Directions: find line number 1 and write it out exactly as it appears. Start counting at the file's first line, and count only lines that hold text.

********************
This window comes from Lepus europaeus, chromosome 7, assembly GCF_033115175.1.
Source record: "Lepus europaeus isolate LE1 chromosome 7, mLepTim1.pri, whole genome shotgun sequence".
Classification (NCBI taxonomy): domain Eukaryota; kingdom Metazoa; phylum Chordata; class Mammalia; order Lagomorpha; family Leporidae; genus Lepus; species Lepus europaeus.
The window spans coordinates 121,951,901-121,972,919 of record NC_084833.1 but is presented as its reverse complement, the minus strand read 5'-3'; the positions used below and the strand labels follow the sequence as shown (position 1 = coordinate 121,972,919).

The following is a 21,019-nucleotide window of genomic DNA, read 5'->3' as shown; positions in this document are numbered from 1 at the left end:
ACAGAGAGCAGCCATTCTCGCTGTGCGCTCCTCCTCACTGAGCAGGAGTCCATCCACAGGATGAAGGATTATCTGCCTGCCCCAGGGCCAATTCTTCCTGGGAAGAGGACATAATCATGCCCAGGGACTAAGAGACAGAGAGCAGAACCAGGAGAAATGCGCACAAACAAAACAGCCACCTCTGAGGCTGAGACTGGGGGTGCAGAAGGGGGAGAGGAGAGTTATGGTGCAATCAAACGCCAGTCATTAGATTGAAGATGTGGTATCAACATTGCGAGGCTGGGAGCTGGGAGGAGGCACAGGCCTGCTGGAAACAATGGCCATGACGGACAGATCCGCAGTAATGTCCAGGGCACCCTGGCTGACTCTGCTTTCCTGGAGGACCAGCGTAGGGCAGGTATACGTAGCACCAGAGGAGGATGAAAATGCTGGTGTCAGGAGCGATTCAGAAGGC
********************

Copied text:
This window comes from Lepus europaeus, chromosome 7, assembly GCF_033115175.1.